- Public realm design: This has easily been the first success of the Village, with the new sea-wall open to rave reviews and constant use for many months now, even before the larger Olympic plaza and other smaller places have been completed - see the images below. Once fully complete, the new square and sea-wall may arguably be the best public space in the city.
The Olympics-driven timing also challenged us to look with fresh eyes at how we regulate and manage the design process, as an expedited, dynamic approach to development and building design review was needed while not slipping on ultimate quality. The goal, simply, was to do better than we had done before with other large development initiatives, and also do it quicker because of the Olympic deadlines. This required a much more integrated approach, with civic representatives spending much more time than usual in the design professional's offices working iteratively. This was complemented by more involved peer review from our Urban Design Panel. At the end of the day we had many observations and learning's that have helped with the continuous improvement around our design review process. However we also learned that the pace and approach of such things is not generally replica table or usually sustainable, and there are impacts on staff stress, on other processes and applications, and so on. Tremendous kudos to all who worked so hard and creatively within this cutting-edge approach, from the public, private, community and stakeholder sectors.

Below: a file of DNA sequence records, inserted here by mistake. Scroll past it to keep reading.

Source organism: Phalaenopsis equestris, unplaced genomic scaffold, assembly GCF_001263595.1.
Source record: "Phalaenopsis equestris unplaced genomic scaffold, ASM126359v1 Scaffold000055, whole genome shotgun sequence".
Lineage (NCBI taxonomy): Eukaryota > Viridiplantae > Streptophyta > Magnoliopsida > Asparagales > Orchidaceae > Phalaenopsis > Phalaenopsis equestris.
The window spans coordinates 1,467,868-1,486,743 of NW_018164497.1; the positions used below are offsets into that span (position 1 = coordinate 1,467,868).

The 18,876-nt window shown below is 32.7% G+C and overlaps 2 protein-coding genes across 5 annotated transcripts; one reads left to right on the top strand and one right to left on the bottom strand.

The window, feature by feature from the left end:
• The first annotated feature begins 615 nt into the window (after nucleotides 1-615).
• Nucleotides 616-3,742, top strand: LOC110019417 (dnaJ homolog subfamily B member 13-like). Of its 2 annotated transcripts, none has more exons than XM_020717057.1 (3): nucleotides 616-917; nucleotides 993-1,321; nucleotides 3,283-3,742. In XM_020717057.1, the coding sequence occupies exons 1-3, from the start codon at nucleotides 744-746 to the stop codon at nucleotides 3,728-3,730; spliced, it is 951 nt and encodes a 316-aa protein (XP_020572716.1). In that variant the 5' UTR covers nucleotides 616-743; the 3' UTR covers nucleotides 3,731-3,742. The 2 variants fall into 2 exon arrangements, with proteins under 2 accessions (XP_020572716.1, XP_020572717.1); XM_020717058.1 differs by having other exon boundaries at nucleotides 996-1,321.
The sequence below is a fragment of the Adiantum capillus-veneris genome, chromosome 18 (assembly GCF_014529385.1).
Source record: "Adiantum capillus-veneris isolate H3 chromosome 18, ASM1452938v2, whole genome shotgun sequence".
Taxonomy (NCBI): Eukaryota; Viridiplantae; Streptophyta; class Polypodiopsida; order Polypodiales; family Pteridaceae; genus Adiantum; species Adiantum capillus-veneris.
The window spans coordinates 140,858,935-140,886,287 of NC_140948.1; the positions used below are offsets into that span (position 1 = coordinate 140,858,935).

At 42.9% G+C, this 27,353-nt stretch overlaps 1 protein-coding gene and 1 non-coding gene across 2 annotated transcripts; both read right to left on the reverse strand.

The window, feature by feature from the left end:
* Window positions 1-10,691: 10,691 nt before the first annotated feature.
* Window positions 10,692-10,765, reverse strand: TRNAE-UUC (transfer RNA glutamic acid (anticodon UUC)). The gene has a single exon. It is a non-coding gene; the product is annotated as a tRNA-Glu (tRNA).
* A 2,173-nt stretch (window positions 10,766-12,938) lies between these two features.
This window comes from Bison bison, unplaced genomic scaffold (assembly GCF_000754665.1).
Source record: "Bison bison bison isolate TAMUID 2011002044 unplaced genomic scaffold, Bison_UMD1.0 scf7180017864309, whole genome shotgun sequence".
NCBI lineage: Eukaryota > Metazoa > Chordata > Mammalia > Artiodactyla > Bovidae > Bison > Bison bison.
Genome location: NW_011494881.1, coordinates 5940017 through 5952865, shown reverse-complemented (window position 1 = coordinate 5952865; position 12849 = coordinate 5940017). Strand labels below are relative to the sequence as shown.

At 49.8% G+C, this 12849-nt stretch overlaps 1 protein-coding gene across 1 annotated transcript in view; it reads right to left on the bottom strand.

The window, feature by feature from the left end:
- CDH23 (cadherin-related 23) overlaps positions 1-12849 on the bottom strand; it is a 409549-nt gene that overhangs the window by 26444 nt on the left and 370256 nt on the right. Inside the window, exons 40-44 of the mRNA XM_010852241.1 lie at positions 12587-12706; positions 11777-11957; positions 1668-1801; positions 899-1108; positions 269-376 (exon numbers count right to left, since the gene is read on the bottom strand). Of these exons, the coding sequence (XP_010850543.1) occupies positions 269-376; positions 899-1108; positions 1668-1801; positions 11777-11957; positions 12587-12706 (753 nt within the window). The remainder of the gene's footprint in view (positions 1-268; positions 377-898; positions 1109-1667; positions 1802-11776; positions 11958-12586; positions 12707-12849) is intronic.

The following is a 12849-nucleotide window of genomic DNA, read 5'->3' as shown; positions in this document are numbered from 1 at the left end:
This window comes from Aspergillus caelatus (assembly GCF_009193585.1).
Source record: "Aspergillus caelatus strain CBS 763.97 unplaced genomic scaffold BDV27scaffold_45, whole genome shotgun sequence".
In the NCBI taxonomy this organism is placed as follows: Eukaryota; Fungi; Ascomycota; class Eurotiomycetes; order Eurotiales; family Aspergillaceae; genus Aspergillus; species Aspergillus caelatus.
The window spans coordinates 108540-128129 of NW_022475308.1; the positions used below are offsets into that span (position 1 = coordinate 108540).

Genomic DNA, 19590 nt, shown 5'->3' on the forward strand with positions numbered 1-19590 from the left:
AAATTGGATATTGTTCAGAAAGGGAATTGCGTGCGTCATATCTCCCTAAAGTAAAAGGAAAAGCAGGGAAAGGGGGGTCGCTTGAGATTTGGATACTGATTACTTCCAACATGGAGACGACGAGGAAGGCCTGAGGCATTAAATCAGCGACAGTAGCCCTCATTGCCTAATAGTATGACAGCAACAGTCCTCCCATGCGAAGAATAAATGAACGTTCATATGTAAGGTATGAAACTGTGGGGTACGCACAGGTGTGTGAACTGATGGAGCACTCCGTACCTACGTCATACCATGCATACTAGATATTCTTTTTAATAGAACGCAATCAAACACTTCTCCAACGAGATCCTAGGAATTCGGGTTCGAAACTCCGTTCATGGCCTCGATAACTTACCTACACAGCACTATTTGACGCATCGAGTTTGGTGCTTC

So many creative minds and hands have participated in the thinking around the Village over the years, and so many leaders, professionals and citizens have much to be proud of - perhaps not because of the absence of tough challenges, but because of how the challenges are being overcome. The planning and design accomplishments that are becoming more visible every day, are perhaps even more instructive and interesting now, given that we have the added financial challenges of completion within a global downturn. It isn't an ideal context to be sure, and we are still struggling with many tough issues, but the learning's have been tremendous, and we're already applying those learning's to other projects coming after - an un-built legacy of the Village in the form of a new "business as usual" for the rest of the city.
More to come, but in the meantime, some images of the construction to date.